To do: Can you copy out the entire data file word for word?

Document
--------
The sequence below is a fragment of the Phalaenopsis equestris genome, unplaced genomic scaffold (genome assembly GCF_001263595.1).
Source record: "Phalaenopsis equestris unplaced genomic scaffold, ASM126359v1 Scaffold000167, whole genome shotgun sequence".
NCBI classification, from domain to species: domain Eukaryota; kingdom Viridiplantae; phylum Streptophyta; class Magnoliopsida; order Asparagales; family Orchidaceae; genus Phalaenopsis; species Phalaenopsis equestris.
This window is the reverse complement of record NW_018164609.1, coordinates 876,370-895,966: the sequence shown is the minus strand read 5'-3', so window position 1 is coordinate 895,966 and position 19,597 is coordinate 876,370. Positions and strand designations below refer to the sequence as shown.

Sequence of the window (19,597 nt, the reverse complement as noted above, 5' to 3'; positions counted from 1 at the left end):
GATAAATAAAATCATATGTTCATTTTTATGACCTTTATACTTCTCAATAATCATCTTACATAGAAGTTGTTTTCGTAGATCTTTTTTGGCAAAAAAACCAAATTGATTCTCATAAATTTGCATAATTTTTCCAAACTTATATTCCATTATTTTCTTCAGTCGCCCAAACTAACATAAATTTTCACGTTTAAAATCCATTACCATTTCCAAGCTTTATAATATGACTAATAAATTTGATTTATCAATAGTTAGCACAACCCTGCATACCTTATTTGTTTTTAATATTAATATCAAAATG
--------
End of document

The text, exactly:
The sequence below is a fragment of the Phalaenopsis equestris genome, unplaced genomic scaffold (genome assembly GCF_001263595.1).
Source record: "Phalaenopsis equestris unplaced genomic scaffold, ASM126359v1 Scaffold000167, whole genome shotgun sequence".
NCBI classification, from domain to species: domain Eukaryota; kingdom Viridiplantae; phylum Streptophyta; class Magnoliopsida; order Asparagales; family Orchidaceae; genus Phalaenopsis; species Phalaenopsis equestris.
This window is the reverse complement of record NW_018164609.1, coordinates 876,370-895,966: the sequence shown is the minus strand read 5'-3', so window position 1 is coordinate 895,966 and position 19,597 is coordinate 876,370. Positions and strand designations below refer to the sequence as shown.

Sequence of the window (19,597 nt, the reverse complement as noted above, 5' to 3'; positions counted from 1 at the left end):
GATAAATAAAATCATATGTTCATTTTTATGACCTTTATACTTCTCAATAATCATCTTACATAGAAGTTGTTTTCGTAGATCTTTTTTGGCAAAAAAACCAAATTGATTCTCATAAATTTGCATAATTTTTCCAAACTTATATTCCATTATTTTCTTCAGTCGCCCAAACTAACATAAATTTTCACGTTTAAAATCCATTACCATTTCCAAGCTTTATAATATGACTAATAAATTTGATTTATCAATAGTTAGCACAACCCTGCATACCTTATTTGTTTTTAATATTAATATCAAAATG